Jottings on science, religion, technology, pop culture and faith from the Antipodes.

Aotearoa New Zealand, Comics, General

Comics and Graphic Novels on Waitangi Day

Just a short post today highlighting some comics and graphic novels which might be of interest on Waitangi Day (and through the rest of the year too).

First up, Te Tiriti o Waitangi by Toby Morris with Ross Calman and Mark Derby. This is an excellent book which developed from a series of web articles. It has both English and Te Reo M?ori versions in the same book.

It’s an engaging, informative and accessible way into thinking about the history of the Treaty of Waitangi and its relevance today.

The Treaty of Waitangi/Te Tiriti o Waitangi (2021)

Te Tiriti o Waitangi/The Treaty of Waitangi also provides access to the Treaty in New Zealand Sign Language and thirty other languages thanks to the New Zealand Society of Translators and Interpreters who provided access to their translations of the M?ori and English-language versions of the Treaty.

Related online articles and interviews about the book include:

Other related graphic material by Toby Morris:

An assortment of other comic-based material connecting to identity in Aotearoa New Zealand.

Aotearoa Whispers: The Awakening (2011)
By Gonzalo Navarro

Aotearoa Whispers: The Awakening is a graphic novel written and created by Gonzalo Navarro. It is a story about cultural identity and the journey thirteen year old Kahi goes on with his grandmother to rediscover his Maori heritage and identity. Set in Christchurch/?tautahi, the story weaves together contemporary, historical and mythological themes.

The book is divided into three parts. The first part is the story in English, the second is the story translated into Te Reo M?ori and the final part are sketches and notes from the creator.

Maui: Legends of the Outcast (1997)
By Chris Slane & Robert Sullivan

Chris Slane and Robert Sullivan took the well-known story of the demigod M?ui and turned it into a short graphic novel for children.

More on this (and other NZ comics) at Te Ara: The Encyclopedia of New Zealand: Maui: legends of the outcast, 1996

Hicksville (1998)
By Dylan Horrocks

An exploration, in part, of identity and the search for home through the lens of comics and comic creators. (This is a book I find myself thinking about regularly)

More on Horrocks’ work are:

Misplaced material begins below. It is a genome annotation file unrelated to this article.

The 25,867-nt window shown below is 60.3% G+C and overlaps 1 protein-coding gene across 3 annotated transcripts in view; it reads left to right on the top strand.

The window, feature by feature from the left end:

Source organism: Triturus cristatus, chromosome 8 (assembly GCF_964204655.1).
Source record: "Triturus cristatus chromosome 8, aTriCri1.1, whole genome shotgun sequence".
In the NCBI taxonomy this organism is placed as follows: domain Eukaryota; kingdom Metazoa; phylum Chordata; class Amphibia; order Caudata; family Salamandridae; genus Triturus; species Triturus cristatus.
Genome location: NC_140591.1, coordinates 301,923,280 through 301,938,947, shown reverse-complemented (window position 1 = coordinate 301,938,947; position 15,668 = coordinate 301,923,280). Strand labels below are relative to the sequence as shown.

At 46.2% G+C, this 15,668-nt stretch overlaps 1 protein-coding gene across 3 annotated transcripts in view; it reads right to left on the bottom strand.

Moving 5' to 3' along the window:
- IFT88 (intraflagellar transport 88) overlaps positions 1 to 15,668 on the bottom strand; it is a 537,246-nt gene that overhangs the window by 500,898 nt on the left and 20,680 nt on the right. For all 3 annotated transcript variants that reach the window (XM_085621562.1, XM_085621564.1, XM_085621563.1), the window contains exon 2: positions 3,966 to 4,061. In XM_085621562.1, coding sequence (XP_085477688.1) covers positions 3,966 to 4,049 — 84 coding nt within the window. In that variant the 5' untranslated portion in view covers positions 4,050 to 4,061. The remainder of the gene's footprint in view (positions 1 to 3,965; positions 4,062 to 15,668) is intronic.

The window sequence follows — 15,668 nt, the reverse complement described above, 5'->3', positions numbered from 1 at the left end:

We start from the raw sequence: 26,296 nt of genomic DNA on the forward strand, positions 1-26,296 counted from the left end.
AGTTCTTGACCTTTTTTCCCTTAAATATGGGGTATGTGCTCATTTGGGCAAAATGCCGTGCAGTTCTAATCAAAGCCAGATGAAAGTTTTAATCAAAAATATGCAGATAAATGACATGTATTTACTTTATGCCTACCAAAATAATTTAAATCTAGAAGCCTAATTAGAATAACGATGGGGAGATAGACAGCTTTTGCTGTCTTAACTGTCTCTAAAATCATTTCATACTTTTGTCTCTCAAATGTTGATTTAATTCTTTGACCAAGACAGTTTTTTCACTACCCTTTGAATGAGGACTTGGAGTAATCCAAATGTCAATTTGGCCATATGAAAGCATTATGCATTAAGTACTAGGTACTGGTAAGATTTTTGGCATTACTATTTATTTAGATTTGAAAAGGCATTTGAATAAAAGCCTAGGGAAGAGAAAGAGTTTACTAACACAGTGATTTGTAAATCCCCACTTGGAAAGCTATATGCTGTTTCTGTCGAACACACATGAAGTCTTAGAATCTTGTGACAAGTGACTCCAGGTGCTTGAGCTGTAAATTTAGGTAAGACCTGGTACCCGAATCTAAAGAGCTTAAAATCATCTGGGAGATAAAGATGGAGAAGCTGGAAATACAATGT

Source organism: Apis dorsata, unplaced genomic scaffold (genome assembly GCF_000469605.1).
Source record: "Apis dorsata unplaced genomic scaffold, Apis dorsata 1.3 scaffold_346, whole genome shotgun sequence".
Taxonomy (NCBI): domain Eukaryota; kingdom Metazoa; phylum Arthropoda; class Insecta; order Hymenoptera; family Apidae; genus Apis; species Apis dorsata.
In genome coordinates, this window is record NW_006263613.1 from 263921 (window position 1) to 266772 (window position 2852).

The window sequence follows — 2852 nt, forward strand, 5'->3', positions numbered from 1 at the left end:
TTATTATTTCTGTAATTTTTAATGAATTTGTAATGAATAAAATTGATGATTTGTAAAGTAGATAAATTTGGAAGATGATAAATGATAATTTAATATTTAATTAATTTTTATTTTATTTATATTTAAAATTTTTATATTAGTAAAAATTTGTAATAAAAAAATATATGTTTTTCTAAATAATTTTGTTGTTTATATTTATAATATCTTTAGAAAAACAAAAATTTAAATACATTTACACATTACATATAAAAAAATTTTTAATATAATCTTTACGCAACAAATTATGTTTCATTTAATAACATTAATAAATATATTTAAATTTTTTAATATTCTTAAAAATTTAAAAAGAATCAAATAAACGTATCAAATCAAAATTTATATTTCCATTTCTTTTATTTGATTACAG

It’s a story about comics – their history and poetry – and also about what we New Zealanders call ‘t?rangawaewae’ – having a place to stand in the world – a kind of spiritual home. Hicksville is my way of creating such a home for comics. But it’s also about NZ history and – oh, all kinds of stuff.

Dylan Horrocks in “Dylan Horrocks: The First Name in Magic”

Huia Publishers

Over the past 10-15 years or so, Huia Publishers have produced a number of graphic novels in both Te Reo M?ori and English capturing stories relating to Aotearoa New Zealand.

You can find them in their catalogue online at:

The Story of Ngarara Huarau (2016)
By Paul Andersen & Joseph Potangaroa, illustrated by Mikis Van Geffen
Published by Rangitane o Wairarapa Incorporated

Web site:

PDF download

Ngarara Huarau is a traditional story from Te Whiti which is an area to the east of Masterton in the Wairarapa Region. The tale of the how the warrior Tupurupuru tamed the mighty taniwha Ngarara Huarau is a favourite with children but has entertained people of all ages for centuries.

Many of the places mentioned in this story are able to be visited. Some are accessible on foot, others can be viewed from the road. See the map over page for details.

Wairau, 1843 – Wars in the White Cloud #1
by Matt McKinley

Graphic novel about one part of the New Zealand Land Wars.

News articles about the graphic novel:

PDF resource about the author and the book:

Wairau, 1843 is the first in the Wars in the Whitecloud graphic novel series that vividly brings to life important events in the early interactions between Maori and Pakeha.  This first book portrays the ill-fated meeting between early settlers and the Ngati-Toa tribe at Wairau in 1843.  It was a short but violent and bloody conflict and the author hasn’t shied away from portraying this.  M.H. McKinley stays true to these historic events while bringing to life both Maori and Pakeha figures who played a part in the conflict.  There are also extensive historical notes at the back of the book so that you can learn more about the events and the people involved.